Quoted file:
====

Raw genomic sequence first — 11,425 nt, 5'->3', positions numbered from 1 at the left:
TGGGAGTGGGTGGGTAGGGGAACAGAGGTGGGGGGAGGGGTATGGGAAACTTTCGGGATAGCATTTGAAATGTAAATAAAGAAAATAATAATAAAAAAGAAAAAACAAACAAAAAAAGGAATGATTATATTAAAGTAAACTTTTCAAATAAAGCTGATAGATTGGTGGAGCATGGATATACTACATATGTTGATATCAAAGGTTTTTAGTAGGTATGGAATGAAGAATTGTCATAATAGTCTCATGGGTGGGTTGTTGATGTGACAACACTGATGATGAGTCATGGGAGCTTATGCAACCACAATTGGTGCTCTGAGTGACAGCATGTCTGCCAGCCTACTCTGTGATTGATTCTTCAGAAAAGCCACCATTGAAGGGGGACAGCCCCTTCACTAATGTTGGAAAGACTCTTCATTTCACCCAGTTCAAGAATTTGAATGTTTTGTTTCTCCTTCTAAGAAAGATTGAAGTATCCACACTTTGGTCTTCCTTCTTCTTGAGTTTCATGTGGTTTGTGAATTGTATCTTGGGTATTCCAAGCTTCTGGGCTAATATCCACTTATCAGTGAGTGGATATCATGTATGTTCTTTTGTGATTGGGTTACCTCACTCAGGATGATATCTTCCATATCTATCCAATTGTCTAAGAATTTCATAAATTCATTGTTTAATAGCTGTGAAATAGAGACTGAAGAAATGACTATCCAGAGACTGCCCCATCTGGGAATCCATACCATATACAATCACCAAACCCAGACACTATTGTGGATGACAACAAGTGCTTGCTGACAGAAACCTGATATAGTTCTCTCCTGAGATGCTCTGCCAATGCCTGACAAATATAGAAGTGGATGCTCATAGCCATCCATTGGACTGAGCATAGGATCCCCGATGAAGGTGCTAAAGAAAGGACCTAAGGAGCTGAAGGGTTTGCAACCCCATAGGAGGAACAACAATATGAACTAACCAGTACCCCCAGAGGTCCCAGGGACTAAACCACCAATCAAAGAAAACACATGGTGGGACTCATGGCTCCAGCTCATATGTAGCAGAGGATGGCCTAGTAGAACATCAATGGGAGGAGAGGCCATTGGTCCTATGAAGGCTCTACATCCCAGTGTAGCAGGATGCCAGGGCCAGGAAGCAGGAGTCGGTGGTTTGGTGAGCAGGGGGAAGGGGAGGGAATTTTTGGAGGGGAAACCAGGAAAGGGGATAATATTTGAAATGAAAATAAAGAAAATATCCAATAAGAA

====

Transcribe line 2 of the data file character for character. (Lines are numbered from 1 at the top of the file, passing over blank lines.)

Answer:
TGGGAGTGGGTGGGTAGGGGAACAGAGGTGGGGGGAGGGGTATGGGAAACTTTCGGGATAGCATTTGAAATGTAAATAAAGAAAATAATAATAAAAAAGAAAAAACAAACAAAAAAAGGAATGATTATATTAAAGTAAACTTTTCAAATAAAGCTGATAGATTGGTGGAGCATGGATATACTACATATGTTGATATCAAAGGTTTTTAGTAGGTATGGAATGAAGAATTGTCATAATAGTCTCATGGGTGGGTTGTTGATGTGACAACACTGATGATGAGTCATGGGAGCTTATGCAACCACAATTGGTGCTCTGAGTGACAGCATGTCTGCCAGCCTACTCTGTGATTGATTCTTCAGAAAAGCCACCATTGAAGGGGGACAGCCCCTTCACTAATGTTGGAAAGACTCTTCATTTCACCCAGTTCAAGAATTTGAATGTTTTGTTTCTCCTTCTAAGAAAGATTGAAGTATCCACACTTTGGTCTTCCTTCTTCTTGAGTTTCATGTGGTTTGTGAATTGTATCTTGGGTATTCCAAGCTTCTGGGCTAATATCCACTTATCAGTGAGTGGATATCATGTATGTTCTTTTGTGATTGGGTTACCTCACTCAGGATGATATCTTCCATATCTATCCAATTGTCTAAGAATTTCATAAATTCATTGTTTAATAGCTGTGAAATAGAGACTGAAGAAATGACTATCCAGAGACTGCCCCATCTGGGAATCCATACCATATACAATCACCAAACCCAGACACTATTGTGGATGACAACAAGTGCTTGCTGACAGAAACCTGATATAGTTCTCTCCTGAGATGCTCTGCCAATGCCTGACAAATATAGAAGTGGATGCTCATAGCCATCCATTGGACTGAGCATAGGATCCCCGATGAAGGTGCTAAAGAAAGGACCTAAGGAGCTGAAGGGTTTGCAACCCCATAGGAGGAACAACAATATGAACTAACCAGTACCCCCAGAGGTCCCAGGGACTAAACCACCAATCAAAGAAAACACATGGTGGGACTCATGGCTCCAGCTCATATGTAGCAGAGGATGGCCTAGTAGAACATCAATGGGAGGAGAGGCCATTGGTCCTATGAAGGCTCTACATCCCAGTGTAGCAGGATGCCAGGGCCAGGAAGCAGGAGTCGGTGGTTTGGTGAGCAGGGGGAAGGGGAGGGAATTTTTGGAGGGGAAACCAGGAAAGGGGATAATATTTGAAATGAAAATAAAGAAAATATCCAATAAGAA